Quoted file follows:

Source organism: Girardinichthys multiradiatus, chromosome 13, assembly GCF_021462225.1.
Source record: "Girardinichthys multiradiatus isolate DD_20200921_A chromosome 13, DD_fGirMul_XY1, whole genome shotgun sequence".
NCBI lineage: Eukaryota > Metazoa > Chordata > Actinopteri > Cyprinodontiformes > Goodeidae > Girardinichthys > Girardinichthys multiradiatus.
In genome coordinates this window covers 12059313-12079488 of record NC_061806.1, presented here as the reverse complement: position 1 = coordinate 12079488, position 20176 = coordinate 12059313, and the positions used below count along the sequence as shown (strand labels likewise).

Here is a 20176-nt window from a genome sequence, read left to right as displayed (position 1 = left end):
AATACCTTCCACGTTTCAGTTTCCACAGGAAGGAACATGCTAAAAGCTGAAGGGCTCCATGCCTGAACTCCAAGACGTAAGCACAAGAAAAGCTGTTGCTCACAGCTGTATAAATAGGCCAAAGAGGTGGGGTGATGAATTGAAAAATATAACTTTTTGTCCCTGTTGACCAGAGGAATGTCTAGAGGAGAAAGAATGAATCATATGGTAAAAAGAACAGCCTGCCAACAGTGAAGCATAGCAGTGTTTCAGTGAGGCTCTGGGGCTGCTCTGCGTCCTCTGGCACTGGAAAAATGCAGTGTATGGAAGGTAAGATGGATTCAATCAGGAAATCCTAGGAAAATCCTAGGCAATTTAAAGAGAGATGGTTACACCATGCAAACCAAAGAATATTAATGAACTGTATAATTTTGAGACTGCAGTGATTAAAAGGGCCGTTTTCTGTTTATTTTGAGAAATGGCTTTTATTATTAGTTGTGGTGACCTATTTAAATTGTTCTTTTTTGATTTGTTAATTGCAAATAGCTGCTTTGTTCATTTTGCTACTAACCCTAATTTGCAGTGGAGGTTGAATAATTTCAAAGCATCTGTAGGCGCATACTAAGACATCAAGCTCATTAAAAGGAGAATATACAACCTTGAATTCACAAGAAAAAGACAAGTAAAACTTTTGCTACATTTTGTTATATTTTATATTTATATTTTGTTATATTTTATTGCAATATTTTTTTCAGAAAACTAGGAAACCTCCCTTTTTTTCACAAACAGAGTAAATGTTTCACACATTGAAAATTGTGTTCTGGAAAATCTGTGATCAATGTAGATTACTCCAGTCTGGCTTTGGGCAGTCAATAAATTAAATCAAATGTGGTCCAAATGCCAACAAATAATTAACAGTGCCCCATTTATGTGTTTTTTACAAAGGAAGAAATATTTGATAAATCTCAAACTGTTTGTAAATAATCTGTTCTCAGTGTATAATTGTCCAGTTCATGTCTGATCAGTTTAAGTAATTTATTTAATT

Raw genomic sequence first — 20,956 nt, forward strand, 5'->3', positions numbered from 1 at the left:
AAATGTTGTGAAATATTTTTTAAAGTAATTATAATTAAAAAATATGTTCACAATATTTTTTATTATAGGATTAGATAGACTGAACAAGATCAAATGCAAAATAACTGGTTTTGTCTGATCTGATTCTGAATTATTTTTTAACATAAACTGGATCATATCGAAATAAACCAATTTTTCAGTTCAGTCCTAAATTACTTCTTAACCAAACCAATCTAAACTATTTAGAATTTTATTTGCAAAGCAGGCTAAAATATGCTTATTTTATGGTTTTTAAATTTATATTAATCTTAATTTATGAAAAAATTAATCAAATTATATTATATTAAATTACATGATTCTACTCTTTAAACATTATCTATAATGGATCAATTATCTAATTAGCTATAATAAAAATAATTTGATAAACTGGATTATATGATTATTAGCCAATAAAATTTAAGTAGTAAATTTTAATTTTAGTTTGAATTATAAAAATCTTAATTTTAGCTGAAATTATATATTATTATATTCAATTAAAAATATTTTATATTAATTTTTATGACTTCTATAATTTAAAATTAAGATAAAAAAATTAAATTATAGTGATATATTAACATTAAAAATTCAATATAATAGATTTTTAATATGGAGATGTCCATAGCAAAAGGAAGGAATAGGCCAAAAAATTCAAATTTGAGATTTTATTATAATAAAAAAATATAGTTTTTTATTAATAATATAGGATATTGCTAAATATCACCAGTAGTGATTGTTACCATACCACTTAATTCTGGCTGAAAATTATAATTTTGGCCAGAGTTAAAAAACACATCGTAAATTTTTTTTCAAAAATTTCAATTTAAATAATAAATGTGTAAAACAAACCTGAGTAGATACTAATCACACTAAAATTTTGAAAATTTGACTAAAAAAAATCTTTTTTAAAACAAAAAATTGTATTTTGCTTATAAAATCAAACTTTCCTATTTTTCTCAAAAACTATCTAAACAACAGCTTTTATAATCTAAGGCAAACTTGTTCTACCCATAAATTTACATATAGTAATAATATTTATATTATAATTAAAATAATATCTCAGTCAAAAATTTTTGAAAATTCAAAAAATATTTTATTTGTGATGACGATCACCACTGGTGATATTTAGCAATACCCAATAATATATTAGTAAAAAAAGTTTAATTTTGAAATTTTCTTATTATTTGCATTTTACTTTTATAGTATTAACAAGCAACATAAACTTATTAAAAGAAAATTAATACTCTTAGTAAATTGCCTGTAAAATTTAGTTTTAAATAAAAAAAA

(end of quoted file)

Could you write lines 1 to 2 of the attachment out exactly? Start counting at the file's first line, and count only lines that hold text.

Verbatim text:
Source organism: Girardinichthys multiradiatus, chromosome 13, assembly GCF_021462225.1.
Source record: "Girardinichthys multiradiatus isolate DD_20200921_A chromosome 13, DD_fGirMul_XY1, whole genome shotgun sequence".